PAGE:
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MongoDB offers cloud overflow scaling with Atlas database as service

MongoDB has announced its entry into cloud computing with a database as a service, dubbed Atlas, at its annual developer conference in New York City

MongoDB unveiled a database as a service, Atlas, at its annual developer conference in New York City on 28 June.

The Atlas service is available now to MongoDB users internationally. It will start out on Amazon Web Services, but will subsequently be available on Microsoft Azure and Google Cloud Platform too.

The company said in a statement that developers at Atlas user organisations no longer need to carry out operational tasks such as hardware provisioning, failure recovery, software patching, upgrades, configuration or backups. The service is said to offer unlimited and elastic scalability, either by scaling up on a range of instance sizes or scaling out with automatic sharding, with no application downtime.

Tom Maule, technical solution architect at Now TV, a Sky-owned television streaming service and MongoDB customer, said his team is looking at cloud delivery to handle spikes in demand better. Now transmits the HBO cult series Game of Thrones, and has had to deal with ever more massive audience demand from season 4 in 2014 to season 6, which has just finished.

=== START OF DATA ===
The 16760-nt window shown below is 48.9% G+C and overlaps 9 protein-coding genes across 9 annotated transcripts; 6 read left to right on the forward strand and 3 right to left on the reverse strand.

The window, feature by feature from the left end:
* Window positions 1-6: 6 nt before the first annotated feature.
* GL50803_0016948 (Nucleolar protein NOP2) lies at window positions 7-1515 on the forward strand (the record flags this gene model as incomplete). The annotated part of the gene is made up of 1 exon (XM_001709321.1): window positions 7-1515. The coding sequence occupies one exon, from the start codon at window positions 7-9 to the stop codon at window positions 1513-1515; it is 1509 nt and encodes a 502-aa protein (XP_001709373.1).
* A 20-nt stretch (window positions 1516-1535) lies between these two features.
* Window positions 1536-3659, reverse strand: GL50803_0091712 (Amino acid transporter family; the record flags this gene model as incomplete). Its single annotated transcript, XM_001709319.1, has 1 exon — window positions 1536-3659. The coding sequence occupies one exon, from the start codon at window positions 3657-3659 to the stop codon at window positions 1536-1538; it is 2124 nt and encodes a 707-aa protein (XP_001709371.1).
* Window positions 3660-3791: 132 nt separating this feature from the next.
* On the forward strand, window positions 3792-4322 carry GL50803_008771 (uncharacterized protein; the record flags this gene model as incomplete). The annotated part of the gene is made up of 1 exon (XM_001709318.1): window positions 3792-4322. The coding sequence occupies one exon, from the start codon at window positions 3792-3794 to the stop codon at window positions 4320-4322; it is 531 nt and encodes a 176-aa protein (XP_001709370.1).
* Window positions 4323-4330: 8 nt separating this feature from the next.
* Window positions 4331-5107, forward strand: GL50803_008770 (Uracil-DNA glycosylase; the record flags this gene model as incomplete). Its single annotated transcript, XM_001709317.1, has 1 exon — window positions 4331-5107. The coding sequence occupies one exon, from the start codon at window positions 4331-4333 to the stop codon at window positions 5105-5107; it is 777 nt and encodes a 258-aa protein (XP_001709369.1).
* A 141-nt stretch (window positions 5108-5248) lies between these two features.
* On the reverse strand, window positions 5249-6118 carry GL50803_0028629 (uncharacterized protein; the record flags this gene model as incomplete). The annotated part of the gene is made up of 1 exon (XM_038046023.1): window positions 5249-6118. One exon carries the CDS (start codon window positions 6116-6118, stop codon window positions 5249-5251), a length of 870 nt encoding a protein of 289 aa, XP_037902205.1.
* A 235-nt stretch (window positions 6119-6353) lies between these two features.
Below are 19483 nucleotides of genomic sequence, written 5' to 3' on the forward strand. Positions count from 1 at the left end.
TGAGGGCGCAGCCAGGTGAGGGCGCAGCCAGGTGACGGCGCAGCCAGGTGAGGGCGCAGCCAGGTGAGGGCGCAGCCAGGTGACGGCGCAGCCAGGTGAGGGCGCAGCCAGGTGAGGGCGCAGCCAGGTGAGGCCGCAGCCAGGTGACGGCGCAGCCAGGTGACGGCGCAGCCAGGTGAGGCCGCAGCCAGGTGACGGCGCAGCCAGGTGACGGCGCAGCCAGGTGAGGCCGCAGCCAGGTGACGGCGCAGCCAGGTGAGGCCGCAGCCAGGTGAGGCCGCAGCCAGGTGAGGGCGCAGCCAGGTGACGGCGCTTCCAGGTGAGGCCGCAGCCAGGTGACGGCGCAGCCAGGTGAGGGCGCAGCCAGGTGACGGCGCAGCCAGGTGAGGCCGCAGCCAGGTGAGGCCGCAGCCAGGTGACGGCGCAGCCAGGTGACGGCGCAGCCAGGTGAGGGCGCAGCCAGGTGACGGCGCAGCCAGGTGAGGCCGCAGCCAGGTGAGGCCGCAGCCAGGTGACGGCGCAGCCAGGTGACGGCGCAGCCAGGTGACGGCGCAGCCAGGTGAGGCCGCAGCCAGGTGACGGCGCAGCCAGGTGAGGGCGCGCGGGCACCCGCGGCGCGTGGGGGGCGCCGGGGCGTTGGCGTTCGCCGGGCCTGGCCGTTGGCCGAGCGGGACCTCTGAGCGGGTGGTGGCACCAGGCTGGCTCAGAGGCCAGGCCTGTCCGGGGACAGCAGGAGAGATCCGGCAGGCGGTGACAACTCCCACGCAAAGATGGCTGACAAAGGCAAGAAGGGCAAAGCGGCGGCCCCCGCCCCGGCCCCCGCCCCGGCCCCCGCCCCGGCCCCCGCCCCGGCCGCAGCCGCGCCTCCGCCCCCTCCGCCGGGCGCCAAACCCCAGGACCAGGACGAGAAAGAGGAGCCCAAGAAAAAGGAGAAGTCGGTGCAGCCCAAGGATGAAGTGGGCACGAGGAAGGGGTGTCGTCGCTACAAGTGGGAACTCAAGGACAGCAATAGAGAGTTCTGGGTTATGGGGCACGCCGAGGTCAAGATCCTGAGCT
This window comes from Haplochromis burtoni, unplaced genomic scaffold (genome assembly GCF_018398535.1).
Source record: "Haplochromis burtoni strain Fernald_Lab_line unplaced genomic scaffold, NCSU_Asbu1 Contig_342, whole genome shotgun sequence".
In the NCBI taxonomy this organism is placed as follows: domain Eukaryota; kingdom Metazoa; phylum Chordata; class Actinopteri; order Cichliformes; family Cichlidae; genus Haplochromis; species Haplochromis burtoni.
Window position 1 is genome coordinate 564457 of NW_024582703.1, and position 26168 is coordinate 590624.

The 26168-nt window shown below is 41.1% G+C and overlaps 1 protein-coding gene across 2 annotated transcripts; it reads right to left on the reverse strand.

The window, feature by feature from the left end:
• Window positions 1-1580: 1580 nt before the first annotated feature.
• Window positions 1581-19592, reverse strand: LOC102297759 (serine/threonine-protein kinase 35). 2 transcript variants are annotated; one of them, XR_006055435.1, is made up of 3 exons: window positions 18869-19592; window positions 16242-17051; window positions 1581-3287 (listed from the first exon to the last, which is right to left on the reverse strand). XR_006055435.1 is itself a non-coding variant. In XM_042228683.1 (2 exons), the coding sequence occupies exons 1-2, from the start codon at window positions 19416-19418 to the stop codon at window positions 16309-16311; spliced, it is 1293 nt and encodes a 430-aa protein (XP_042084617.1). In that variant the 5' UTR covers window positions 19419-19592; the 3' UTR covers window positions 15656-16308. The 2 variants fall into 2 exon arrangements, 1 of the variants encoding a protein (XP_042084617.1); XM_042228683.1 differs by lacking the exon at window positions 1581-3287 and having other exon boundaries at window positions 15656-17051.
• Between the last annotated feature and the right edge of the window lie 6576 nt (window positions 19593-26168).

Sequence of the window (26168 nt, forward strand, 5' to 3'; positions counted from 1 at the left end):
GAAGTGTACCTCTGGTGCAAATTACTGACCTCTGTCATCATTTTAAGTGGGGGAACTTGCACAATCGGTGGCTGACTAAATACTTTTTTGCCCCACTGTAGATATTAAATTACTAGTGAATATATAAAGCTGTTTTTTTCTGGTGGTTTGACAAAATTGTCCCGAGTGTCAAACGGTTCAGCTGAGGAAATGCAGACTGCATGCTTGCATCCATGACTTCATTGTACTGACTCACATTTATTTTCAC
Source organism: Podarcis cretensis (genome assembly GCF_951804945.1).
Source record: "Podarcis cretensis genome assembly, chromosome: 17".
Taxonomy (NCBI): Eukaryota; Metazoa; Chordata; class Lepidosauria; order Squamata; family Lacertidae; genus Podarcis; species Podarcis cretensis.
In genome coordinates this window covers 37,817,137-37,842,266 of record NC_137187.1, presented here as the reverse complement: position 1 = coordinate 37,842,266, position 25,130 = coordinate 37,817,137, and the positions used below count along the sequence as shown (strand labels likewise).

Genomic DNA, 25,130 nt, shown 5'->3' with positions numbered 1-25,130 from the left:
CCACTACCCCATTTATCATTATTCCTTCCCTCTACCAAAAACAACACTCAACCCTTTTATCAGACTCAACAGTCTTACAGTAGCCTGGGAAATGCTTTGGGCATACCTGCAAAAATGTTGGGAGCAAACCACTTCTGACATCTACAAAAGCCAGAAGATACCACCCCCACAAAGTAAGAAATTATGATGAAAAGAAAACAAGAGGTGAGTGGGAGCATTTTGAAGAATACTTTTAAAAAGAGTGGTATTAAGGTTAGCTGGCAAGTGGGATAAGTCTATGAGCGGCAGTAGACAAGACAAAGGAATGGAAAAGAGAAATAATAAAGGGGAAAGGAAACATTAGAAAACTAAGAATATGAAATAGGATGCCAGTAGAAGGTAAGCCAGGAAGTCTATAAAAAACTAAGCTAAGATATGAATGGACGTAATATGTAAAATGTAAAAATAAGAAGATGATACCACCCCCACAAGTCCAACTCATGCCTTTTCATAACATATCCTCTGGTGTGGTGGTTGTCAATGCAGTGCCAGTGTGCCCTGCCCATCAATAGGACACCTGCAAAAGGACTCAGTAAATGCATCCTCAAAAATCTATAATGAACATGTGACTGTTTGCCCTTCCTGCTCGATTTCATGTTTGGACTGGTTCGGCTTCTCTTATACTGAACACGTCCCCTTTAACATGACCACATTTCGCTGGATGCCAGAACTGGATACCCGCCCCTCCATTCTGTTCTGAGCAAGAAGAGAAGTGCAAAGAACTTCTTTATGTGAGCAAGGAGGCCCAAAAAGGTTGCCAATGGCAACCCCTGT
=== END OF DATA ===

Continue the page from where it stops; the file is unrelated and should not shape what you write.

The service suffered a well-publicised outage on 7 April 2015, caused by Game of Thrones demand. Since then it has been re-engineered as the programme continues to head north, “beyond the wall”. Like Jon Snow, “we got knocked down and then got up again,” joked Maule in his talk.

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“We need to make sure we can handle an even bigger load next year. We’d like to investigate cloud-based overflow scaling.

“When we are having to handle a load 120 times more than our usual but only for a few minutes a handful of times a year, it doesn’t make sense to build infrastructure to handle a load that high for the entire year. But we can build a system that elastically overflows into the cloud. And in a matter of seconds if necessary.”

Aaron King, vice president of product engineering at Social News Desk, said his company was already using Atlas. “We have tried several hosted MongoDB options and found MongoDB Atlas hits the sweet spot between do it yourself and hands off when it comes to managed database infrastructure,” he said. “It makes it easy to spin up a complex high-availability database cluster in just a few minutes.”

Dev Ittycheria, MongoDB president and CEO, said: “MongoDB Atlas takes everything we know about operating MongoDB and packages it into an on-demand service.”

Eliot Horowitz, MongoDB CTO and co-founder, added: “By running on MongoDB Atlas, developers can trust that their applications will be highly available and secure, scale seamlessly and be constantly updated with the latest updates to MongoDB without downtime because they’re operated and backed by our experienced engineering team.”

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Smart move on MongoDB’s part to leverage the managed services aspect. Launching on AWS, which encompasses 90% of the cloud compute resources was another good move.
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